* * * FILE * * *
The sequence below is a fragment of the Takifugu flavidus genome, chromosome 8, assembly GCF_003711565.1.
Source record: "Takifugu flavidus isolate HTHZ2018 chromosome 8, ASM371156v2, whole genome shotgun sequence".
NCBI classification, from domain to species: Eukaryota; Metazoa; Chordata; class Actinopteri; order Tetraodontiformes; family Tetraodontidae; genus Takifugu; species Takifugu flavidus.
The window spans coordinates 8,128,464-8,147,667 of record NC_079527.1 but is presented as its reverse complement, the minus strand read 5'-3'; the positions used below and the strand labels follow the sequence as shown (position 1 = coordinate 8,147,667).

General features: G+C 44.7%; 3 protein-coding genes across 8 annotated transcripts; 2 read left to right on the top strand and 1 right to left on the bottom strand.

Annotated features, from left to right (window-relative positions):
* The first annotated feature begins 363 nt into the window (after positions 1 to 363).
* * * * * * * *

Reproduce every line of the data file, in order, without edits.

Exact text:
The sequence below is a fragment of the Takifugu flavidus genome, chromosome 8, assembly GCF_003711565.1.
Source record: "Takifugu flavidus isolate HTHZ2018 chromosome 8, ASM371156v2, whole genome shotgun sequence".
NCBI classification, from domain to species: Eukaryota; Metazoa; Chordata; class Actinopteri; order Tetraodontiformes; family Tetraodontidae; genus Takifugu; species Takifugu flavidus.
The window spans coordinates 8,128,464-8,147,667 of record NC_079527.1 but is presented as its reverse complement, the minus strand read 5'-3'; the positions used below and the strand labels follow the sequence as shown (position 1 = coordinate 8,147,667).

General features: G+C 44.7%; 3 protein-coding genes across 8 annotated transcripts; 2 read left to right on the top strand and 1 right to left on the bottom strand.

Annotated features, from left to right (window-relative positions):
* The first annotated feature begins 363 nt into the window (after positions 1 to 363).